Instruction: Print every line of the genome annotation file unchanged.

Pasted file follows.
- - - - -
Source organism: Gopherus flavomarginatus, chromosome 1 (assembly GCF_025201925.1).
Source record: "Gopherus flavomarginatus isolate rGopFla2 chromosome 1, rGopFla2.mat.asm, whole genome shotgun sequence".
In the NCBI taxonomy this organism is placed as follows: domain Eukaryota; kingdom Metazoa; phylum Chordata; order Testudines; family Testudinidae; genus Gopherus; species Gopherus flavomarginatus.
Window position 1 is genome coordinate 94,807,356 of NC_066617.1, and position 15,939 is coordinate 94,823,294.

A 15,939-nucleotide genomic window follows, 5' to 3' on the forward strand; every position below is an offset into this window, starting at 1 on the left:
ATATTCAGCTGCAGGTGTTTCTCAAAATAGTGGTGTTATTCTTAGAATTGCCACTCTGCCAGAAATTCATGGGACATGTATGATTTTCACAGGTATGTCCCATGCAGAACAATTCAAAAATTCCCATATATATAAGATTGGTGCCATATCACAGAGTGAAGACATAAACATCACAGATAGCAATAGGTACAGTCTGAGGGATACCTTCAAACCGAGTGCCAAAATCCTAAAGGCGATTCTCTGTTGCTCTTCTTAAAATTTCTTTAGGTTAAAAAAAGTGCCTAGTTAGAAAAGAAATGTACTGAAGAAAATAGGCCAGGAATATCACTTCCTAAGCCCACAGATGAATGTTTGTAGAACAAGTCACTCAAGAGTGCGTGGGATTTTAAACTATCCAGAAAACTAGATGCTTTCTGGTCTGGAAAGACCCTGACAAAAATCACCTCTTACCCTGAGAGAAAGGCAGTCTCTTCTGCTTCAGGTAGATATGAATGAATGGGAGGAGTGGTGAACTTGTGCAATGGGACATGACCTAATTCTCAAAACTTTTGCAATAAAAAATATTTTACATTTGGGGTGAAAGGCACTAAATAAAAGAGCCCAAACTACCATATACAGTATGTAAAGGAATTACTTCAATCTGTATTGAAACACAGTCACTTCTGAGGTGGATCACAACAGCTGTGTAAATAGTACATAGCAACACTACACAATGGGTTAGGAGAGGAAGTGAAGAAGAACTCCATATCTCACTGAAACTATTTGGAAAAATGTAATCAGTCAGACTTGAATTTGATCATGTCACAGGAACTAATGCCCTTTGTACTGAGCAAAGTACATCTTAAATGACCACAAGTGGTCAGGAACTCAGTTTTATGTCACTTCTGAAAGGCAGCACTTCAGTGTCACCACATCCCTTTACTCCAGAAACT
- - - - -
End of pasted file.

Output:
Source organism: Gopherus flavomarginatus, chromosome 1 (assembly GCF_025201925.1).
Source record: "Gopherus flavomarginatus isolate rGopFla2 chromosome 1, rGopFla2.mat.asm, whole genome shotgun sequence".
In the NCBI taxonomy this organism is placed as follows: domain Eukaryota; kingdom Metazoa; phylum Chordata; order Testudines; family Testudinidae; genus Gopherus; species Gopherus flavomarginatus.
Window position 1 is genome coordinate 94,807,356 of NC_066617.1, and position 15,939 is coordinate 94,823,294.

A 15,939-nucleotide genomic window follows, 5' to 3' on the forward strand; every position below is an offset into this window, starting at 1 on the left:
ATATTCAGCTGCAGGTGTTTCTCAAAATAGTGGTGTTATTCTTAGAATTGCCACTCTGCCAGAAATTCATGGGACATGTATGATTTTCACAGGTATGTCCCATGCAGAACAATTCAAAAATTCCCATATATATAAGATTGGTGCCATATCACAGAGTGAAGACATAAACATCACAGATAGCAATAGGTACAGTCTGAGGGATACCTTCAAACCGAGTGCCAAAATCCTAAAGGCGATTCTCTGTTGCTCTTCTTAAAATTTCTTTAGGTTAAAAAAAGTGCCTAGTTAGAAAAGAAATGTACTGAAGAAAATAGGCCAGGAATATCACTTCCTAAGCCCACAGATGAATGTTTGTAGAACAAGTCACTCAAGAGTGCGTGGGATTTTAAACTATCCAGAAAACTAGATGCTTTCTGGTCTGGAAAGACCCTGACAAAAATCACCTCTTACCCTGAGAGAAAGGCAGTCTCTTCTGCTTCAGGTAGATATGAATGAATGGGAGGAGTGGTGAACTTGTGCAATGGGACATGACCTAATTCTCAAAACTTTTGCAATAAAAAATATTTTACATTTGGGGTGAAAGGCACTAAATAAAAGAGCCCAAACTACCATATACAGTATGTAAAGGAATTACTTCAATCTGTATTGAAACACAGTCACTTCTGAGGTGGATCACAACAGCTGTGTAAATAGTACATAGCAACACTACACAATGGGTTAGGAGAGGAAGTGAAGAAGAACTCCATATCTCACTGAAACTATTTGGAAAAATGTAATCAGTCAGACTTGAATTTGATCATGTCACAGGAACTAATGCCCTTTGTACTGAGCAAAGTACATCTTAAATGACCACAAGTGGTCAGGAACTCAGTTTTATGTCACTTCTGAAAGGCAGCACTTCAGTGTCACCACATCCCTTTACTCCAGAAACT